L. Douglas Wilder, 66th Governor of Virginia

It is astounding to me that there is the continuing misreading of Virginia’s historical role in the denial of educational opportunities for African Americans.

The recent action of the Isle of Wight School Board, in declaring that systemic racism doesn’t exist, is just one example that continues today.

The actions of the Virginia Military Institute Board of Visitors obstructing the efforts of the superintendent, addressing the school’s racist past is another example.

What confounds me is the absence of “leaders”, speaking historical facts and truth, improving the present situation.

This is why I chose to be a lawyer. Virginia law prohibited me from attending law school in the state.

I was fortunate to be accepted at Howard University in the nation’s capital.

There, we were taught to return to your communities and work for improvement.

After 10 years of establishing a successful law practice, I sought public office, to add my voice to demanding what was right and criticizing what was wrong.

I remember when there were only a handful of leaders in our local and state offices addressing the inequities of the past.

But they were heard, and changes were made. In fact, Dr. W. Ferguson “Fergie” Reid, who also had to go out of state to study medicine, was the first African American since Reconstruction to be elected to the legislature in 1967. Two years later, Dr. William “Bill” P. Robinson joined him and I was also elected to the State Senate. I was the first African American to be elected to that body since that period of denial.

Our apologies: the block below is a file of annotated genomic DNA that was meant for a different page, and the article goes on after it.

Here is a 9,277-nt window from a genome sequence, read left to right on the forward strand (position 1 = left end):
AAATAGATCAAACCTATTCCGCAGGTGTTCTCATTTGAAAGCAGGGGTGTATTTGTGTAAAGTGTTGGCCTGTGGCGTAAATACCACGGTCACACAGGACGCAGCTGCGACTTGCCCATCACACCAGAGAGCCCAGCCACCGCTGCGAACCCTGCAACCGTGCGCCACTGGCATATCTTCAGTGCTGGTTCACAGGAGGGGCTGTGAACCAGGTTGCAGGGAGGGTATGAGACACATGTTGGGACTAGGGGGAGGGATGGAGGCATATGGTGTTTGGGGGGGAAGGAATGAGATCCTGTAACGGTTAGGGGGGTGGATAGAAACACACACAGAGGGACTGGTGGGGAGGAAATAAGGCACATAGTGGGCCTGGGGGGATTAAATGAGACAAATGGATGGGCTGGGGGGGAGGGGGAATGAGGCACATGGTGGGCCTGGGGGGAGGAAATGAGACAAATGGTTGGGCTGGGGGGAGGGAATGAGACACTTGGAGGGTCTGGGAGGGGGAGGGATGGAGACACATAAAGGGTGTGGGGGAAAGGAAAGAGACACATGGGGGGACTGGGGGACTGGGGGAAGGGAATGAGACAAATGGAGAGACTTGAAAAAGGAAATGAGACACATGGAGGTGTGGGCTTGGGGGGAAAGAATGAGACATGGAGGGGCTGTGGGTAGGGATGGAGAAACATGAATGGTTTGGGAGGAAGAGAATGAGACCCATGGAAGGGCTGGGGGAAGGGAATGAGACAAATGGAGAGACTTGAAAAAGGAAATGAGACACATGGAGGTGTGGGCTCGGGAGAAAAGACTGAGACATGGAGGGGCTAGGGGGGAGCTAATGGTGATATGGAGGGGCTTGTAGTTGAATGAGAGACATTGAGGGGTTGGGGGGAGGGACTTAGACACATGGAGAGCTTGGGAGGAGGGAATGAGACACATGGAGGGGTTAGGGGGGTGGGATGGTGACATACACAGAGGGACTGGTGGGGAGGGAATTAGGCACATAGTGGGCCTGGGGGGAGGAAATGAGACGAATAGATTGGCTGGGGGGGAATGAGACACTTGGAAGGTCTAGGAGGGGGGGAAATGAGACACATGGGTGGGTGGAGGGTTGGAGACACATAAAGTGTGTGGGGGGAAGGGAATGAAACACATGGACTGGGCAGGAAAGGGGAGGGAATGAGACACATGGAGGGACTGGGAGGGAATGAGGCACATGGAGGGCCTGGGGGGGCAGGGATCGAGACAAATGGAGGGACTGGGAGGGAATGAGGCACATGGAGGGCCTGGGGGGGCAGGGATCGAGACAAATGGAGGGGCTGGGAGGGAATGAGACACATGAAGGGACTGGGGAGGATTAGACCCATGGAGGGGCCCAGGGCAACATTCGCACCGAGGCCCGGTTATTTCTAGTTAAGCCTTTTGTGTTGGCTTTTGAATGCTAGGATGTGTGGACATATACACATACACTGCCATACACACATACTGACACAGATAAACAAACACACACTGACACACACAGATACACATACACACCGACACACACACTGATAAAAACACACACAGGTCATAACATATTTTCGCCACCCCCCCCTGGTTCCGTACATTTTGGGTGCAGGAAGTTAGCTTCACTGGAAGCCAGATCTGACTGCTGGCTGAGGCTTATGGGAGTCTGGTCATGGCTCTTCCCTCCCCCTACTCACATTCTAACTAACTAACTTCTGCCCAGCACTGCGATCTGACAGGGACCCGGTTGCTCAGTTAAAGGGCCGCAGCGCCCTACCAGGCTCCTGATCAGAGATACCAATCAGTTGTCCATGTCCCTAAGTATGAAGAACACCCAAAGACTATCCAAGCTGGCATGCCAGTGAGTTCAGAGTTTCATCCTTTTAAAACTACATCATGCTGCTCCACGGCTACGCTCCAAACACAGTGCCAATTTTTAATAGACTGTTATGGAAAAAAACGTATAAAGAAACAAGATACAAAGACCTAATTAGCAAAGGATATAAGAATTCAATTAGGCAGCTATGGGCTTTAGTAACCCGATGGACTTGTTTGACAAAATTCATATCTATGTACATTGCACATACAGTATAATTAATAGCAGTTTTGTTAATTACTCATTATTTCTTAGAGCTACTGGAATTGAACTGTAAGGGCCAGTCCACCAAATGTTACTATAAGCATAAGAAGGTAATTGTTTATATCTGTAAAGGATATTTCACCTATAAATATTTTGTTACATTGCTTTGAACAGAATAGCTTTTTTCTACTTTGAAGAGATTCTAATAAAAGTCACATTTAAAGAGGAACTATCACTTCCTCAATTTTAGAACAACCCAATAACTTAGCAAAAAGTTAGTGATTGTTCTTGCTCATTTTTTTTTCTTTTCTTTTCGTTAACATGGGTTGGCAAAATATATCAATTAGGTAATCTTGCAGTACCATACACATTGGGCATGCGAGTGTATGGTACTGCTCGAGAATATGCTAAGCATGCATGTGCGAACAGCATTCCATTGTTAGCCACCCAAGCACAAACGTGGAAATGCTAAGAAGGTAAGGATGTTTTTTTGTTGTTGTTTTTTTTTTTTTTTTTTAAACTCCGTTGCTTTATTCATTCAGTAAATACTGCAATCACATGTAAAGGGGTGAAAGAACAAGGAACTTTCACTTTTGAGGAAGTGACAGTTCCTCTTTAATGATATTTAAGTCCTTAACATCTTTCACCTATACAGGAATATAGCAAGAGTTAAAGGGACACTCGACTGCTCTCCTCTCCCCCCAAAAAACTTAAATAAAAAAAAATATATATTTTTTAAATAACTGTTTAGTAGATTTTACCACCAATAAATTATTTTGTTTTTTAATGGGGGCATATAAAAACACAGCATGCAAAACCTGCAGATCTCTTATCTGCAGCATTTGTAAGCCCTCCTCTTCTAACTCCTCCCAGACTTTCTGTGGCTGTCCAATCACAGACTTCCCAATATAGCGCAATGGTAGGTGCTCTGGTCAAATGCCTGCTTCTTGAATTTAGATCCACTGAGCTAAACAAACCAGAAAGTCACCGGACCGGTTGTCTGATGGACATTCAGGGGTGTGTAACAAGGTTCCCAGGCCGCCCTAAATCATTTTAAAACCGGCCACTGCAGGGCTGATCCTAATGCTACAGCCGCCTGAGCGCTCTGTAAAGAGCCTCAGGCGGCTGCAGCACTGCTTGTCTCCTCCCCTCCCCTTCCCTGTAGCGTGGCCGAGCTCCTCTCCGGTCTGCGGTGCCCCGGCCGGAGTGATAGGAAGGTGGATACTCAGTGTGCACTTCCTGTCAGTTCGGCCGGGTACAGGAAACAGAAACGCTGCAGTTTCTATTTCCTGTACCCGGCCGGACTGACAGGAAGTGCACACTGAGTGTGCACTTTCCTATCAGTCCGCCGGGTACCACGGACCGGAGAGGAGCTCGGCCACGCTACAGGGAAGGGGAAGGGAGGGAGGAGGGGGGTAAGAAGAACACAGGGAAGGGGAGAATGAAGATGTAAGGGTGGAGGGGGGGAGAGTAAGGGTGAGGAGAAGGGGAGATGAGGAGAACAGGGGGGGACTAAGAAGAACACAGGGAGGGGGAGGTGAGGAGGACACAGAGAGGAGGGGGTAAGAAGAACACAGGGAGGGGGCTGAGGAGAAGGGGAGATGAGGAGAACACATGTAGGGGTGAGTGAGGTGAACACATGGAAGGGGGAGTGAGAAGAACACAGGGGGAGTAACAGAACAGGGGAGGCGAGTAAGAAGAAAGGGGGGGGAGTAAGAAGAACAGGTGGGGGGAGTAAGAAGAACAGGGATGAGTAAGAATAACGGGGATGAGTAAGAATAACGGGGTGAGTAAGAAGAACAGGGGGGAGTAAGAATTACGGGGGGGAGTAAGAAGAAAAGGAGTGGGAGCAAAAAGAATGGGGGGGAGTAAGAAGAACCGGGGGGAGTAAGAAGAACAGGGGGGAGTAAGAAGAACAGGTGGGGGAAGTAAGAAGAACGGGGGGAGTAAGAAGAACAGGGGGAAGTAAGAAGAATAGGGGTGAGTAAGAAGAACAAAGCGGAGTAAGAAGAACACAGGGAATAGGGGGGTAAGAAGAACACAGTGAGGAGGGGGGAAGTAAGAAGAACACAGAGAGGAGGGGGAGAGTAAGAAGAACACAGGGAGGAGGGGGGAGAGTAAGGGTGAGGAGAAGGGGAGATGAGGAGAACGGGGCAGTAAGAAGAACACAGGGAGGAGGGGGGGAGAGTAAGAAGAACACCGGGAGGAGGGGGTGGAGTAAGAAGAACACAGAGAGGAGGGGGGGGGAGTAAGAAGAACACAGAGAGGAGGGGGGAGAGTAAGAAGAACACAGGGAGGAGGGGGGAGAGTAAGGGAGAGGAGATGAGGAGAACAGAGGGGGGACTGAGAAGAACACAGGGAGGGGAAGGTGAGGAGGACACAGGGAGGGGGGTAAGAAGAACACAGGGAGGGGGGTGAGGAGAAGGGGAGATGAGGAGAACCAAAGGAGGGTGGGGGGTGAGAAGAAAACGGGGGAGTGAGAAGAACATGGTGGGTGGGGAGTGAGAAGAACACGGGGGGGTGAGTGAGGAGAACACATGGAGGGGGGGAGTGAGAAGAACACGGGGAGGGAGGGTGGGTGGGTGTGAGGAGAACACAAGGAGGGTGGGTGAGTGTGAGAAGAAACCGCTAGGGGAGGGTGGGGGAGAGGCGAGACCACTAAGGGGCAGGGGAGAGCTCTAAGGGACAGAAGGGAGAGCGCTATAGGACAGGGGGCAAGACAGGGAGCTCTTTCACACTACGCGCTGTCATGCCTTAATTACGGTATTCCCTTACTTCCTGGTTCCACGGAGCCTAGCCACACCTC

We founded the Black Caucus and had meetings involving the public at Virginia Union University. We had no legislative assistants, and the beginning salary was $1,500.00 per year, with $50 extra for stamps and stationery. Despite these limited resources, little escaped our attention and we advocated for issues of the people —  all of the people — and we were heard.

Should the public deserve no less today? With the significant increases in funds for legislative members and their staffs, why is the leadership so lacking? There are those bragging about Virginia’s education ranking among K-12 students, while our capital, Richmond, remains at the bottom, although spending is above the state average.

No one’s vote should be taken for granted. No party should believe that they do not need to seek support from all Virginians. As I have stated on several occasions, Virginia is neither a blue state nor a red state, nor even a purple state. I know, from having lived here for the entirety of my life, it is a people’s state, and I hope that continues.

Stay tuned.

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